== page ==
eBent Recumbent Cycling

A Bent Look at Self Contained Touring

Archive for the ‘Longbikes Slipstream’ Category

Losing Pads – Avid Mechanical Disc Brakes

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avid_disc7.jpgUpdate:6/19/08 Lost another pad. This time the local bike shop adjusted my brakes. I had a flat and when I fixed it the one of the pads must have fallen out. It was obvious when I had no rear brakes.  Take away – always carry a spare set of pads while touring.

On Monday, I finally figured out why I have been losing disc pads on my Slipstream and it is my fault. The problem is being set up when I improperly adjust the brakes.

Avid’s Instruction for Installing and Adjusting Brakes in PDF format can be found at Avid Brakes or you can use the better illustrated instructions from the Park Tool Site. The process is simple and easy, almost fun-to-do. I can’t believe it is not working well for me.

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Written by Roland

September 8, 2006 at 9:37 am

Filling The Coffin – Packing a LWB USS Recumbent

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Weighing the Coffin

The Loaded Coffin Being Weighted

I covered the selection of the shipping case in an earlier post “The Coffin – A Shipping Case for a LWB Recumbent”.

Now comes the moment of truth will it actually fit into the case. The numbers were pretty close.

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Written by Roland

June 28, 2006 at 6:15 am

The Coffin – A Shipping Case for a LWB Recumbent

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Bike Pro USA Tandem Case

I have been searching for a shipping case for my Longbikes Slipstream. The issue is length, the Slipstream is a little longer than most tandems. I think I have the answer but won’t be sure until the bike is packed and ready to go.

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Written by Roland

June 19, 2006 at 7:26 am

Touring Equipment List

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This is the equipment list I made up a few years ago for for Touring with my Ryan Vanguard. It inclued some special tools needed to make common adjustments on the Vanguard.

Vanguard Equipment List

Here's my new list updated for riding in the Northwest on a Longbikes Slipstream in 2006,

Slipstream Equipment List

The biggest changes are updating technology, eliminating SAE Allen wrenches, and self sealing tubes for riding in thorn country.

Written by Roland

June 10, 2006 at 10:46 am

Quieting the Slipstream

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CIMG0001.JPGThe Slipstream is an excellent bike but it does have few annoyances (this is how we make the bike our own). One is the way the front brake cable rattles against the top stay. This could have been easily fixed by adding a few rubber beads on the cable.
I would have fixed it that way if I could have found a source for rubber beads but I couldn't. If anyone knows of a source for these rubber beads please let know. Instead I used a piece of 3/8" split cable wrap from Radio Shack.

Written by Roland

May 30, 2006 at 1:11 pm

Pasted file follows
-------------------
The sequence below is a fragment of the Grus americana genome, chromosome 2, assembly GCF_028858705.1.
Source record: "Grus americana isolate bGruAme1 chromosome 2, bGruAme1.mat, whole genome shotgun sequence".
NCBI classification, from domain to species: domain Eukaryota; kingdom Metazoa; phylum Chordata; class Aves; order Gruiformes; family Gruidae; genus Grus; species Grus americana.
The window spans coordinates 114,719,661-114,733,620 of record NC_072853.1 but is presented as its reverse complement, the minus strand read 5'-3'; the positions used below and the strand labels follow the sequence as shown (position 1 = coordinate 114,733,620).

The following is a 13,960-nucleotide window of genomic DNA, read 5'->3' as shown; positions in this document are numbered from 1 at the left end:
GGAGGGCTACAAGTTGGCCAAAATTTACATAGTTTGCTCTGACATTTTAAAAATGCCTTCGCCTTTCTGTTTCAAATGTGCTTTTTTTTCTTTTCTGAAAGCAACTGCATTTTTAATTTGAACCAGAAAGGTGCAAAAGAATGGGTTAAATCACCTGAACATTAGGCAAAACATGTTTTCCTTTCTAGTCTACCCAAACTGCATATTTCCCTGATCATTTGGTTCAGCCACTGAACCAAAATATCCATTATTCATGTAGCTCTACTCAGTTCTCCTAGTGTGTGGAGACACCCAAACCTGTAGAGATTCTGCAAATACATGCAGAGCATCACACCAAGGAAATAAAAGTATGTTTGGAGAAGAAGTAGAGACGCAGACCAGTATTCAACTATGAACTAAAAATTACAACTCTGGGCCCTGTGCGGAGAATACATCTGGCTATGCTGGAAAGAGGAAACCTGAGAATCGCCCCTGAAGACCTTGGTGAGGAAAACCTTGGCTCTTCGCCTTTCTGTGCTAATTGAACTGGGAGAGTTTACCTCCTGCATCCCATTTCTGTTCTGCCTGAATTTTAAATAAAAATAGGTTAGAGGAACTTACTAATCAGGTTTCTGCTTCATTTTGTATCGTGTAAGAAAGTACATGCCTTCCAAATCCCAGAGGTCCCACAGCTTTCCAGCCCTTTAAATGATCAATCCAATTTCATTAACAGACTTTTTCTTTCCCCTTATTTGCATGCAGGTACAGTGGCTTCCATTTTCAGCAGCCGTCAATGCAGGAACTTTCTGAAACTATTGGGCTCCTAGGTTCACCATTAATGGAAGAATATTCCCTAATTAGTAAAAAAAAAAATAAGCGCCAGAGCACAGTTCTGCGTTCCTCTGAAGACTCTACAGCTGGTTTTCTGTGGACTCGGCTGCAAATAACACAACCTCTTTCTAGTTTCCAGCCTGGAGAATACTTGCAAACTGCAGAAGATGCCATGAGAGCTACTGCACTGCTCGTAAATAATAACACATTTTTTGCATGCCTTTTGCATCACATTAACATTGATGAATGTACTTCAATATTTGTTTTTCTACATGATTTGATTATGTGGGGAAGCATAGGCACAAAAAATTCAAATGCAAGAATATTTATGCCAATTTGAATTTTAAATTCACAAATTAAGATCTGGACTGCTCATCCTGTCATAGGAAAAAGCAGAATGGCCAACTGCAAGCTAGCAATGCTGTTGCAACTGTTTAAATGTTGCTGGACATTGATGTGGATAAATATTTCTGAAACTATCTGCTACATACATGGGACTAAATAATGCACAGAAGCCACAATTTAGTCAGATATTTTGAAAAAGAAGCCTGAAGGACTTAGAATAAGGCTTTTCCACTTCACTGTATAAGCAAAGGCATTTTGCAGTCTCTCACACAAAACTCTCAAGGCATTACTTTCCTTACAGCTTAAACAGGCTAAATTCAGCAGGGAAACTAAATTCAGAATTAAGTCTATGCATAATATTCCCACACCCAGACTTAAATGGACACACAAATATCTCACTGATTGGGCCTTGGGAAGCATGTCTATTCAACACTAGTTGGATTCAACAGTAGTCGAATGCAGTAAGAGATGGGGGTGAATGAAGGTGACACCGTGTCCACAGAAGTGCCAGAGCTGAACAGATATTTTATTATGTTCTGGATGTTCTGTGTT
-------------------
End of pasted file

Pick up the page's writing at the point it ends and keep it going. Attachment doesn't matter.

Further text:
Longbikes Slipstream / Ryan Vanguard Comparison Part 2

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slipstreamfrontl.jpg

 Contunued from Longbikes Slipstream First Impressions.

After, almost a year of riding the Longbikes Slipstream I am still very impressed by the Slipstream. This is a great long distance, self contained touring bike. As I get ready for my first long ride (>1000 miles) on the Slipstream, I find myself discovering nice touches that I’ve missed before.

In Part 2 of the Slipstream/Vanguard Comparison I will be discussing how the Slipstream addresses the Vanguard weaknesses. The Ryan Vanguard is a great touring bike and the Longbikes folks seem to recognize that. They have maintained what was great about the Vanguard, comfort, reliability, and stability. But they have also recognized the Vanguards weaknesses and improved the bike significantly.

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Written by Roland

May 27, 2006 at 3:24 pm

The Tire That Saved My Newfoundland & Labrador Tour

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p_pa_tg.jpgMy Ryan Vanguard is hard on rear tires (26 X 1.5 typically) especially when loaded for self contained touring. The worst situation I’ve encountered was while touring in Newfoundland and Labrador.

I started the 1000 mile ride with more gear than usual because of the weather (July is typically low 60’s during the day and high 40’s at night with a wind you can’t believe unless you have been there). I had been riding on Avocet Slicks and knew they wouldn’t last too long loaded so I brought 4 spares (2 Avocets and 2 Hutchinson Top Slicks) with me and 8 tubes.

My gear was heavier than normal about 60 pounds (I still had a 7 pound tent and a Holofil Sleeping Bag). Of course, we hit rain the first day and what started out as 60 pounds of gear probably weighted around 90 pounds. I am not light about 220 at that time. Combine a ton of wet gear with a heavy rider, a heavy bikes (about 40 pounds with faring), and the Vanguard’s poor weight distribution, you have a plan for rear wheel disasters.

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Written by Roland

May 23, 2006 at 10:11 pm